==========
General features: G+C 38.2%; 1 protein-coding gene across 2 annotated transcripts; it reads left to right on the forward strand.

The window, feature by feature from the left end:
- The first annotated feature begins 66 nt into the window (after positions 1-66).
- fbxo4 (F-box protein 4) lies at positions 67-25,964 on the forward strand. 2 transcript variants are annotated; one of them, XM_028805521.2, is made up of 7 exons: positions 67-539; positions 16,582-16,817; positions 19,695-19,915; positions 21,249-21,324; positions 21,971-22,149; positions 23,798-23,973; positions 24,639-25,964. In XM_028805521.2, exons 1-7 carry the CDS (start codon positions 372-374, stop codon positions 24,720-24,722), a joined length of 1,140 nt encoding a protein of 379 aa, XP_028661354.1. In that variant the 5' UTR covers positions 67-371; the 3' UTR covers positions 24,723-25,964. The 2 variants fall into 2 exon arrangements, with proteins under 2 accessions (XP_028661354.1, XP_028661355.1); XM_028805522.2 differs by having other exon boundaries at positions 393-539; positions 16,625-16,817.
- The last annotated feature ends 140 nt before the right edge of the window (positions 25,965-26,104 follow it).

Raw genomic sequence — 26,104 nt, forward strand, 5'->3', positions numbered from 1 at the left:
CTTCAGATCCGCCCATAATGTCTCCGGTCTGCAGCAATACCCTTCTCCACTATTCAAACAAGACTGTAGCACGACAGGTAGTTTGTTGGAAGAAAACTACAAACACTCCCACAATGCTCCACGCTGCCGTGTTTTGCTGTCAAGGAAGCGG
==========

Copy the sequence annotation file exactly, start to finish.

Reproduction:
General features: G+C 38.2%; 1 protein-coding gene across 2 annotated transcripts; it reads left to right on the forward strand.

The window, feature by feature from the left end:
- The first annotated feature begins 66 nt into the window (after positions 1-66).
- fbxo4 (F-box protein 4) lies at positions 67-25,964 on the forward strand. 2 transcript variants are annotated; one of them, XM_028805521.2, is made up of 7 exons: positions 67-539; positions 16,582-16,817; positions 19,695-19,915; positions 21,249-21,324; positions 21,971-22,149; positions 23,798-23,973; positions 24,639-25,964. In XM_028805521.2, exons 1-7 carry the CDS (start codon positions 372-374, stop codon positions 24,720-24,722), a joined length of 1,140 nt encoding a protein of 379 aa, XP_028661354.1. In that variant the 5' UTR covers positions 67-371; the 3' UTR covers positions 24,723-25,964. The 2 variants fall into 2 exon arrangements, with proteins under 2 accessions (XP_028661354.1, XP_028661355.1); XM_028805522.2 differs by having other exon boundaries at positions 393-539; positions 16,625-16,817.
- The last annotated feature ends 140 nt before the right edge of the window (positions 25,965-26,104 follow it).

Raw genomic sequence — 26,104 nt, forward strand, 5'->3', positions numbered from 1 at the left:
CTTCAGATCCGCCCATAATGTCTCCGGTCTGCAGCAATACCCTTCTCCACTATTCAAACAAGACTGTAGCACGACAGGTAGTTTGTTGGAAGAAAACTACAAACACTCCCACAATGCTCCACGCTGCCGTGTTTTGCTGTCAAGGAAGCGG